m the Department of Pharmacology and Toxicology and Institute forDrug and Alcohol Studies (PTN, DES, LJS-S), Virginia CommonwealthUniversity, Richmond, Virginia; and Departments of Molecular Thera-peutics and Neuroscience (CLS, KMR, LMB), The Scripps Research Insti-tute, Jupiter, Florida.dress correspondence to Laura J. Sim-Selley, Ph.D., Box 980524, 1112 E.Clay Street, Richmond, VA 23298; E-mail: ljsimsel@vcu.edueived Aug 4, 2011; revised Oct 25, 2011; accepted Nov 30, 2011.

    BIOL PSYCHIATRY 2012;71:71472406-3223/$36.00i:10.1016/j.biopsych.2011.11.027 2012 Society of Biological Psychiatry-Arrestin2 Regulates Cannignaling and Adaptation inegionDependent Mannerter T. Nguyen, Cullen L. Schmid, Kirsten M. Raehalura J. Sim-Selley

    ckground: Cannabinoid CB1 receptors (CB1Rs) mediate the effectsrijuana. Repeated THC administration produces tolerance and dduces motor and psychoactive side effects. -arrestin2 mediates rse CB1R effects and receptor regulation is unclear.

    thods: CB1R signaling and behaviors (antinociception, hypothermd-type mice after THC administration. Cannabinoid-stimulated [35Srametric mapping and region-of-interest analysis.

    sults: -arrestin2 deletion increased CB1R-mediated G-protein acicle-treated mice. arr2-KO mice exhibited enhanced acute THCalepsy. After repeated THC administration, arr2-KOmice showeddal periaqueductal gray, and spinal cord and attenuated tolerances found in hypothalamus, cortex, globus pallidus, and substantia nigC-induced catalepsy was observed in arr2-KO mice.

    nclusions: -arrestin2 regulation of CB1R signaling following acugest that multiple, overlapping mechanisms regulate CB1Rs. Theponses toacuteTHCanddecreased tolerance to theantinociceptivevelopment of cannabinoid drugs thatminimize CB1R interactionswuced motor suppression.inoid CB1 ReceptorCentral Nervous System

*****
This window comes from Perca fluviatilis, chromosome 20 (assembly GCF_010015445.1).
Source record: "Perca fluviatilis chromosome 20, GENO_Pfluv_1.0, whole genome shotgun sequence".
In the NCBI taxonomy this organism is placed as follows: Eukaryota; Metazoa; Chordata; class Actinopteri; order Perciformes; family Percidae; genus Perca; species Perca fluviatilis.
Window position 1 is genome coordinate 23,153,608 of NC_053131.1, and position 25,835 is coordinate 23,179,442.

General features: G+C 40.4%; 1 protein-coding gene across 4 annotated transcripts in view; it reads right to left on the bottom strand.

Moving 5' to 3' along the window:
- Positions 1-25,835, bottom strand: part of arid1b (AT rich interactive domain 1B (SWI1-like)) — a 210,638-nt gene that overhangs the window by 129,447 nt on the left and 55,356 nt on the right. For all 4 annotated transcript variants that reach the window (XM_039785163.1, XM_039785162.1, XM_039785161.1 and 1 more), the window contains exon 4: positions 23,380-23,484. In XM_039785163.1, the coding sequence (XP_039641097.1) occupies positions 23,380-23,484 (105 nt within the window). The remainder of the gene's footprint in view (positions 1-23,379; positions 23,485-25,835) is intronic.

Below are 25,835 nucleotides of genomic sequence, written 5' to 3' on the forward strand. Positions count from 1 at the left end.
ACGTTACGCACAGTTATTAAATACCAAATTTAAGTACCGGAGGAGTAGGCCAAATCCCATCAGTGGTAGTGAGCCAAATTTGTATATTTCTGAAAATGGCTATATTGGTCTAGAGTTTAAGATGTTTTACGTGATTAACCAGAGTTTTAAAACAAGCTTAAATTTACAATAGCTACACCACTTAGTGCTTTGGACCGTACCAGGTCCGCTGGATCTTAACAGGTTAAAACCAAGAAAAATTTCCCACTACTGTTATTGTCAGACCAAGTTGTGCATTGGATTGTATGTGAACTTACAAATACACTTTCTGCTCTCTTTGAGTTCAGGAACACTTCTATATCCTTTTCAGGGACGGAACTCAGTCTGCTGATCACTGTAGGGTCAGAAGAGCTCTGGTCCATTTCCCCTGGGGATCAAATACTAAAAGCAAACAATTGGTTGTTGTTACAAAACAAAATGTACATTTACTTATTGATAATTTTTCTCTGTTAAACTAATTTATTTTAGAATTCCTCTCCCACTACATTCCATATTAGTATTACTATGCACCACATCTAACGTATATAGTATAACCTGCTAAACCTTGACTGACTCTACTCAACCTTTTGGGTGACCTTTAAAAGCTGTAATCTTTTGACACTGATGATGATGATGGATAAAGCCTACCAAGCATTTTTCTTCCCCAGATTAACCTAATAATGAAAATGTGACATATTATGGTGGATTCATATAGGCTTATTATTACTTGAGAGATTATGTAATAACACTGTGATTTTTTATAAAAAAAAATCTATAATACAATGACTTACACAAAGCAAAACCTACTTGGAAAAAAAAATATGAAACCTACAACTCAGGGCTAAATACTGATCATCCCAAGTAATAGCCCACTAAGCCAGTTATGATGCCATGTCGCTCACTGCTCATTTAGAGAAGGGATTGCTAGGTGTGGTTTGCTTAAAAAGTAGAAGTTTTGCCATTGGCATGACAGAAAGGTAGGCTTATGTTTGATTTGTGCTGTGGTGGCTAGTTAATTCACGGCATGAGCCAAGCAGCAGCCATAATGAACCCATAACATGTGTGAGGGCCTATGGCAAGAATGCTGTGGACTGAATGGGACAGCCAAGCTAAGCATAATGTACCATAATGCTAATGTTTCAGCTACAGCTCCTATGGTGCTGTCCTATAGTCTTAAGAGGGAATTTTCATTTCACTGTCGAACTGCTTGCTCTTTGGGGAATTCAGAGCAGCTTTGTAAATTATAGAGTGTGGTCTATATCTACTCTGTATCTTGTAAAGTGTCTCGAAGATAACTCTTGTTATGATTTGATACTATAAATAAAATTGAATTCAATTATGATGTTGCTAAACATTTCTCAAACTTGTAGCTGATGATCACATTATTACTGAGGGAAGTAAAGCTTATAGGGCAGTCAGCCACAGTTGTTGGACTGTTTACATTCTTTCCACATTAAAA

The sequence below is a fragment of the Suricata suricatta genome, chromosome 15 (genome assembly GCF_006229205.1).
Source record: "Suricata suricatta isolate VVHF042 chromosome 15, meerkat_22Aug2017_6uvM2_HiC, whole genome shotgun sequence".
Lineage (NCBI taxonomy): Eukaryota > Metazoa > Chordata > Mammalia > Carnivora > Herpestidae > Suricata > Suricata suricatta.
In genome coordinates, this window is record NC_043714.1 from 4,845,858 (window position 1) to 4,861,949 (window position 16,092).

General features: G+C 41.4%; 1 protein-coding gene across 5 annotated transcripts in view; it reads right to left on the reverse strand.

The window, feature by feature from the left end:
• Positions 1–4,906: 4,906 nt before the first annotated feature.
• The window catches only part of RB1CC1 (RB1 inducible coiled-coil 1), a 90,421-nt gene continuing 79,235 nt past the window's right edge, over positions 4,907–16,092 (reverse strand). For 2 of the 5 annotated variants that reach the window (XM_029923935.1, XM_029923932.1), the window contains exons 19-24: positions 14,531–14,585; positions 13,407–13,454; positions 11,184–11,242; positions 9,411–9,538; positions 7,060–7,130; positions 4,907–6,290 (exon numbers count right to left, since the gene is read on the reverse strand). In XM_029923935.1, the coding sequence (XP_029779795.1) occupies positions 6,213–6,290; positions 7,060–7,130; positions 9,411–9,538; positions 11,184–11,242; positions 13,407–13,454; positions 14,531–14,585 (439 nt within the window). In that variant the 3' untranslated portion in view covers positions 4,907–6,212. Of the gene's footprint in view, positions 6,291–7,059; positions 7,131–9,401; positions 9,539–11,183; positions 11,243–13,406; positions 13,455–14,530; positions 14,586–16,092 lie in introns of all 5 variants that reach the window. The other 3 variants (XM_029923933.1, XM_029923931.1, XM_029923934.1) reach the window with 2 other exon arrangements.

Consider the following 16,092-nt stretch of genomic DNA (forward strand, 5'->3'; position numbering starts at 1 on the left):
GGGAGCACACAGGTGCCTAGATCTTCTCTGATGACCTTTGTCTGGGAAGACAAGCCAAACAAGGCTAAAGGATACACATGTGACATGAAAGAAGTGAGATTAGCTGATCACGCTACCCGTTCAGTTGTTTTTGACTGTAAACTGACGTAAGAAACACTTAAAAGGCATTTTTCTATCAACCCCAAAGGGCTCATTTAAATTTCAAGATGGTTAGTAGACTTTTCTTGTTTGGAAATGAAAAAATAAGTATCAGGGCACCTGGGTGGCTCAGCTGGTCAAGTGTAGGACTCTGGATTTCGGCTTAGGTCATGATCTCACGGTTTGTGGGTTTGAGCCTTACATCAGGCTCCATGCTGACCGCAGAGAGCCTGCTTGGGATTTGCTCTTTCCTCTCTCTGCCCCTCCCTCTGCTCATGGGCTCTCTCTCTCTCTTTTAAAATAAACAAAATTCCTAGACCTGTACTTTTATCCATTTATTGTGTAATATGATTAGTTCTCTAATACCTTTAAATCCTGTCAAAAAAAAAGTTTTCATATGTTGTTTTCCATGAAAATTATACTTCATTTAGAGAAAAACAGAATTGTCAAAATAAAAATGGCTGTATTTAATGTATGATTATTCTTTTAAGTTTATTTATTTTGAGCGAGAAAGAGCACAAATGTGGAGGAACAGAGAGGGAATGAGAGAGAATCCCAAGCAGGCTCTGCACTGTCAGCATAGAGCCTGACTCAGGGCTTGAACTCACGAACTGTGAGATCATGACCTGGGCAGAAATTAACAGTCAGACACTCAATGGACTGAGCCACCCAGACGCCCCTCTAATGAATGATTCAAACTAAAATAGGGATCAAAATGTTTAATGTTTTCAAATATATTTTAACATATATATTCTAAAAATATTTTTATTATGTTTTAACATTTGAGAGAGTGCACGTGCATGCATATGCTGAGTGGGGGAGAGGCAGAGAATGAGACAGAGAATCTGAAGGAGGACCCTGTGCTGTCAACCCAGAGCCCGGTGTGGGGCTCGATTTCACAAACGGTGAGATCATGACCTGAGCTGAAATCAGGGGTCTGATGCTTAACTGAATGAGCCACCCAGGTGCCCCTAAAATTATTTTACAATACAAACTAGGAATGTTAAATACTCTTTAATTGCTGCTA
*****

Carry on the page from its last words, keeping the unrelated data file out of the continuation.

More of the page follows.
na E. Selley, Laura M. Bohn, and

    9-tetrahydrocannabinol (THC), the psychoactive component indence, which limit therapeutic development. Moreover, THCtor desensitization, internalization, and signaling, but its role in

    atalepsy) were assessed in -arrestin2-knockout (arr2-KO) andS and [3H]ligand autoradiography were assessed by statistical

    in subregions of the cortex but did not affect CB1R binding, iniated antinociception and hypothermia, with no difference inced CB1R desensitization and/or downregulation in cerebellum,C-mediated antinociception. In contrast, greater desensitizationarr2-KO comparedwithwild-typemice. Enhanced tolerance to

    d repeated THC administration was region-specific, and resultsrvations that arr2-KO mice display enhanced antinociceptivectsof thedrug, yet enhanced tolerance to catalepsy, suggest that-arrestin2might produce improved cannabinoid analgesicswith

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  • CB1Rs by-arrestin2 that parallel changes in THC-mediated behav-ior












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    P.T. Nguyen et al. BIOL PSYCHIATRY 2012;71:714724 715and tolerance.